Click Cancel and then click ACL, which is next to Privileges. This opens a modal which always you to modify the permissions to subdirectories. You can reset access (in order to say give your user account access), and make sure that access is applied to subfolders and files (via the recursive option). If you have issues creating data in a folder, especially via SMB or FTP, be sure to check here and make sure you have the appropriate access.
Configuring SMB access
With your shared folders configured, we can now configure access from our personal computers. While SMB has been superseded by other technologies on both the Windows and Mac sides, it remains a common file transfer protocol because it’s widely supported, so we’ll configure this option in OMV. Machines sharing files on your local home network (e.g., accessing the same wifi as you) will show up in your OS’s network options (on a Mac, this is accessible via Go/Network in the Finder, or on the app’s sidebar; in Windows, you can access it via Window’s Explorer’s Network location). Note that these SMB shares will only be available via your local network.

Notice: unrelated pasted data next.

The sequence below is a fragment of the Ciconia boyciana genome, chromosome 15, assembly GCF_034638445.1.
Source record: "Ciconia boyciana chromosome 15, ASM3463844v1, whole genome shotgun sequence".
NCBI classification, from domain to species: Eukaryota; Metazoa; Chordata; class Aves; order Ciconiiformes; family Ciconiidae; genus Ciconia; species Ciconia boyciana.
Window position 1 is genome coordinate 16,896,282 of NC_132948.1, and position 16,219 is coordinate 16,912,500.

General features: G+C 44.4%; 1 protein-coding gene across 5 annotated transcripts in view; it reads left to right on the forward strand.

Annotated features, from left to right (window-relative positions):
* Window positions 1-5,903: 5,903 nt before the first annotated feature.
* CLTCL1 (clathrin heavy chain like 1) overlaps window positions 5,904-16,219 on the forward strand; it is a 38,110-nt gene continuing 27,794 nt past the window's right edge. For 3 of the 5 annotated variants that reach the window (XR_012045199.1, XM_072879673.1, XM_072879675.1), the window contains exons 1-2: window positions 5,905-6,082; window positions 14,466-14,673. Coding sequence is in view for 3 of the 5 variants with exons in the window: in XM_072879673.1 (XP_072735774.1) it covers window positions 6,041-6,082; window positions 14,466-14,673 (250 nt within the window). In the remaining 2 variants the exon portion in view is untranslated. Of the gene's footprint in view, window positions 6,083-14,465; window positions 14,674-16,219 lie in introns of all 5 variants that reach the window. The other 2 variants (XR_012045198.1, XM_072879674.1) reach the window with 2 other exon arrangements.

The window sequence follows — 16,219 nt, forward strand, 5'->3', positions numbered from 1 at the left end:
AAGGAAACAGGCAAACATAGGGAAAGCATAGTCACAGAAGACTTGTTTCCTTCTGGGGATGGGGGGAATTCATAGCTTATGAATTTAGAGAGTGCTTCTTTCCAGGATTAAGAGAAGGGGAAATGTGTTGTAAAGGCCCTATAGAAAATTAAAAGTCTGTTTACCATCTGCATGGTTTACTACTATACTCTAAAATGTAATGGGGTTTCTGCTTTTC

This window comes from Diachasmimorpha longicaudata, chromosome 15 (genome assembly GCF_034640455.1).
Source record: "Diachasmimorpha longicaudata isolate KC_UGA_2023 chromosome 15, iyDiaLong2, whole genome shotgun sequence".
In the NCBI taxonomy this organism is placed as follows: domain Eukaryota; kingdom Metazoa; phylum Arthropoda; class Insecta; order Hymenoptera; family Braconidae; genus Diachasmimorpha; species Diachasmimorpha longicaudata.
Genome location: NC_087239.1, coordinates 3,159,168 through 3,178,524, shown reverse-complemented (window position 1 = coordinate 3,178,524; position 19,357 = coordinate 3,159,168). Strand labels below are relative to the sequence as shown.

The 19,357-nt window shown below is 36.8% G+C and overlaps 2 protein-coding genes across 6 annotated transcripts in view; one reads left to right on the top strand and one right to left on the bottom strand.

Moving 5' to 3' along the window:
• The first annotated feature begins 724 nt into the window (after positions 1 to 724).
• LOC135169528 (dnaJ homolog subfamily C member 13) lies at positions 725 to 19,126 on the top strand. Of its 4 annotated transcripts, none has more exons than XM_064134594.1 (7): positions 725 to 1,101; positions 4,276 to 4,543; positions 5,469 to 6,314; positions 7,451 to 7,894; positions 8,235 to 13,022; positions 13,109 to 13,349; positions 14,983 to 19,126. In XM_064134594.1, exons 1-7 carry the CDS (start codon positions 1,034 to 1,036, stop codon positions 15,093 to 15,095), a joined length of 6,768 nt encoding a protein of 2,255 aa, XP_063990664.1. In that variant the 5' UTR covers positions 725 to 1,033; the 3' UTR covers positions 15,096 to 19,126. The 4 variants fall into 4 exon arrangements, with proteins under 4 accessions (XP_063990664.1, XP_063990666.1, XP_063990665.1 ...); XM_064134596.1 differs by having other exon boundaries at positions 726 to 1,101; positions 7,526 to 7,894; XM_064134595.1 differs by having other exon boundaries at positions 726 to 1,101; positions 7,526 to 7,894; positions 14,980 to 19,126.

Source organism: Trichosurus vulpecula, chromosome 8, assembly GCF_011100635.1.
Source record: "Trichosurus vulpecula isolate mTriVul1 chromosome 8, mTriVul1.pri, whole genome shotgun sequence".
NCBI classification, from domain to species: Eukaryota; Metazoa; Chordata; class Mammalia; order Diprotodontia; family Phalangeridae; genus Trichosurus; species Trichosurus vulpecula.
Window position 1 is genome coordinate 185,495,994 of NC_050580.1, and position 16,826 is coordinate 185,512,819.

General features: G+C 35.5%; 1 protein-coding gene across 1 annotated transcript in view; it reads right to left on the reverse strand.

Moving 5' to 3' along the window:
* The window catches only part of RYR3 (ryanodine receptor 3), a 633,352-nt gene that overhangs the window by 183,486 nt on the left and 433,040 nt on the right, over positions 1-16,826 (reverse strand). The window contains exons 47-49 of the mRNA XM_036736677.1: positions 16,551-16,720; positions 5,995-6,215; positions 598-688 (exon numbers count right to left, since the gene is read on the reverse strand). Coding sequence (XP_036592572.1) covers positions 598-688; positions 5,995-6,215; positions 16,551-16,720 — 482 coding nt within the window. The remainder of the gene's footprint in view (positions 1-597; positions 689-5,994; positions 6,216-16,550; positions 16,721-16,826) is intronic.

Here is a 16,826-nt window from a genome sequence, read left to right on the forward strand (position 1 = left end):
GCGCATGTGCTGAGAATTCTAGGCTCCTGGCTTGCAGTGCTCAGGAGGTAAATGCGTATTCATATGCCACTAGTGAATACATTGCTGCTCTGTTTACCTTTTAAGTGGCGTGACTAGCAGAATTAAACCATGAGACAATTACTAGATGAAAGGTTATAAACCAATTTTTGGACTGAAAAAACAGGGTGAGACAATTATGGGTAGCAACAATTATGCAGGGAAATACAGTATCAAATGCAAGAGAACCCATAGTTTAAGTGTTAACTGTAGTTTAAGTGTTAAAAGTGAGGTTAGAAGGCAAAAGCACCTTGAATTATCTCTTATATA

On the right, choose SMB/CIFS from the Services menu.
On the configuration screen, tick Enable (to enable the plugin). You may enter a name in Workgroup, which will show up as the NAS’s name on the network. Local Browser Master should be ticked by default — if not, tick it on. Ditto the options for Browsable, Use sendfile, and Asynchronous I/O. Then chose Save at the top of the panel. Open Media Vault will then ask you to confirm the configuration change with a banner at the top of the screen. Click Apply, and the page will reload to incorporate your changes.